Soil, memory, and Mingo Jack
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Soil, memory, and Mingo Jack

Synagogue group from Teaneck commemorates N.J. lynching victim 

A drum circle, with Tyrone Laws at the left. (All photos by Barbara  Balkin)
A drum circle, with Tyrone Laws at the left. (All photos by Barbara Balkin)

Earth has power.

In this case, we’re not talking about the Planet Earth, but the soil that covers some of it. The soil that we walk on, that we dig into to plant food or to build foundations or to bury our dead. The soil that covers coffins.

Earth is solid and real; it is also deeply metaphoric. When we throw soil into the ground after we bury someone we love, we are making statements and also evoking emotions and creating memories, tactile and visual and theoretical all at once.

So it’s not accidental that one way that the Montgomery, Alabama-based Equal Justice Initiative has chosen to bring to mind and commit to memory the victims of lynching is to gather soil from the place where the murder happened, to put it in a jar, to label it, and to display it. It’s bloodless, the soil is, but it evokes bloodshed.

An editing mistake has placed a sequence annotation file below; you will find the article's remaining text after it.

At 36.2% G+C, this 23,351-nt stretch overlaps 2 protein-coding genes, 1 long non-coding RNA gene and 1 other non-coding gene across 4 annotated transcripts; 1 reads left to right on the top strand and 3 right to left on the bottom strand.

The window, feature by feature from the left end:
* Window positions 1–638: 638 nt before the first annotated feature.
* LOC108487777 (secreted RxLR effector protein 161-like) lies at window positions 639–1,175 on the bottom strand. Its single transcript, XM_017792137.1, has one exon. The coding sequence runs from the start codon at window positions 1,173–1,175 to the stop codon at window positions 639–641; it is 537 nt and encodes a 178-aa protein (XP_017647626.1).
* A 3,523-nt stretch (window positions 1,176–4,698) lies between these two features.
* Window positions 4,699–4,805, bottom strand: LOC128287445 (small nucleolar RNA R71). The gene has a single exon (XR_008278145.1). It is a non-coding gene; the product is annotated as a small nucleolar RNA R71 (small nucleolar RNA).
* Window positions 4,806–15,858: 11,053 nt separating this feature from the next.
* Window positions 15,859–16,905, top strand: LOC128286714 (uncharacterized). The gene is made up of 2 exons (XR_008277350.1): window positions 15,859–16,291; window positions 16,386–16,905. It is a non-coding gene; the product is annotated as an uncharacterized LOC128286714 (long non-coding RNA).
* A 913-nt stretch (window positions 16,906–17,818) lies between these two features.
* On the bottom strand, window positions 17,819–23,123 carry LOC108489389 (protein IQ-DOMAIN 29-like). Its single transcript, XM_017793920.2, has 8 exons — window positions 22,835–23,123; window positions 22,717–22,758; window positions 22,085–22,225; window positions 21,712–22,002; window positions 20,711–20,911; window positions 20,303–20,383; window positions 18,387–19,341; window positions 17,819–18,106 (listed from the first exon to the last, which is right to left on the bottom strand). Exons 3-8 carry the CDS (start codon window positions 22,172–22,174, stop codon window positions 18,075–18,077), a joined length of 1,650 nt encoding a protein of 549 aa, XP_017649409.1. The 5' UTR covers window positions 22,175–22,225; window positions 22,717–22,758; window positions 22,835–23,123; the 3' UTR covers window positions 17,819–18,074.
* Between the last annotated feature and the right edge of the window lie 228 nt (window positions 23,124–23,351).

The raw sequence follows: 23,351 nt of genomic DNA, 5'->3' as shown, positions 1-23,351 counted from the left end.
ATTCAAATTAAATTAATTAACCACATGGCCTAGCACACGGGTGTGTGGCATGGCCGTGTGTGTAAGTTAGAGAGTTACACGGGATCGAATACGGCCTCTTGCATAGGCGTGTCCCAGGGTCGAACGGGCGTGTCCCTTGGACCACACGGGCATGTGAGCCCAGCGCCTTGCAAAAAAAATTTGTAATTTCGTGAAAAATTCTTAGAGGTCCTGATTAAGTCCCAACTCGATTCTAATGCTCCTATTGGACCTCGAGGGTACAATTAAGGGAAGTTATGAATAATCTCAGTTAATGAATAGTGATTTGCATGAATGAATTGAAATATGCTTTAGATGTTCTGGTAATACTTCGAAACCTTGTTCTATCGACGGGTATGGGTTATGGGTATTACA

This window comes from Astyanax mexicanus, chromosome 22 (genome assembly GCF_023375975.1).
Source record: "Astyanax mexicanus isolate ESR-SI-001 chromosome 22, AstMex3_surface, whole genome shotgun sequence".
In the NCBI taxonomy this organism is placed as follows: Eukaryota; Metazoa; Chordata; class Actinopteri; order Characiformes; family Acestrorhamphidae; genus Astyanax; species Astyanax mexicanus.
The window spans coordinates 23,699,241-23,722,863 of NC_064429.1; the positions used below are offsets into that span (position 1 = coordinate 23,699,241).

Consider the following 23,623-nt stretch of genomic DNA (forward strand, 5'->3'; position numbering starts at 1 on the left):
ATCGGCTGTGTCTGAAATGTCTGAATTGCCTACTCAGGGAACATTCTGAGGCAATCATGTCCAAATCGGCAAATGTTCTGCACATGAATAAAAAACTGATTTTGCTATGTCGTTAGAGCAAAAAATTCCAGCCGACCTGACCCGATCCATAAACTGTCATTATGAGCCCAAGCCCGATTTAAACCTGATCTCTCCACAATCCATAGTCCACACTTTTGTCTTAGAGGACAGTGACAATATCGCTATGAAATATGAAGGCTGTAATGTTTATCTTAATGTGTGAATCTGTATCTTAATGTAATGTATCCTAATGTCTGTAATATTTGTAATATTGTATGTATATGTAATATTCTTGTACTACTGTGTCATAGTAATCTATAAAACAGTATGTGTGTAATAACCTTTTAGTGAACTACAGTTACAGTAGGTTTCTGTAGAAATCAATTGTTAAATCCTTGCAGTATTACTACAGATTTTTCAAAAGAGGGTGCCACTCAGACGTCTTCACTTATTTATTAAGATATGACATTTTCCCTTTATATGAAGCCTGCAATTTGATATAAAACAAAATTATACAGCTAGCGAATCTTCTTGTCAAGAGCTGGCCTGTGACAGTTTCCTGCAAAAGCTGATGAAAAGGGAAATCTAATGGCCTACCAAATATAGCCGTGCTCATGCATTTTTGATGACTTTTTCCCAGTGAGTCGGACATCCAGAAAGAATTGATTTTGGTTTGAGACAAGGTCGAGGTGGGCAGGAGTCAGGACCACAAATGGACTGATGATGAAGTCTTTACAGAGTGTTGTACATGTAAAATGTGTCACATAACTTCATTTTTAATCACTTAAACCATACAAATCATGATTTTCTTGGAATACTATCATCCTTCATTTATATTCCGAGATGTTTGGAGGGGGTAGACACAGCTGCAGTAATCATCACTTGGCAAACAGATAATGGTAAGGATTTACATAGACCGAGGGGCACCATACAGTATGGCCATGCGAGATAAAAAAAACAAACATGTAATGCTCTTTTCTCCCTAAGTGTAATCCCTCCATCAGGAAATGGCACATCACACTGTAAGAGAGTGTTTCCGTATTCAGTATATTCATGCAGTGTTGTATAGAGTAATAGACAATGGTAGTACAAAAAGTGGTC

It is perhaps surprising to learn that a Black man was lynched in New Jersey.

In 1886, near Eatontown, a 24-year-old white woman, Angelina Herbert, was raped. A 66-year-old man named Samuel Johnson but known as Mingo Jack was imprisoned. Mr. Johnson had been born into slavery on a plantation in Colt’s Neck. He had been a jockey — he was only about 120 pounds, reports say, and his nickname came from Mingo Chief, one of the horses he’d worked with. He worked at Monmouth Park Stables, and he lived with his wife and children.

Rabbi Steven Sirbu speaks as Gilda Rogers, in green, and Shana Janoff, in black, look on.

That night, a mob of drunken men, estimated at about 75 strong, stormed the jail, pulled him out, tortured him, and killed him.

His murder did not go unnoticed; it was publicized, some men were arrested, and a local prosecutor worked hard to try to convict them. He failed. They remained free, and Mr. Johnson was forgotten.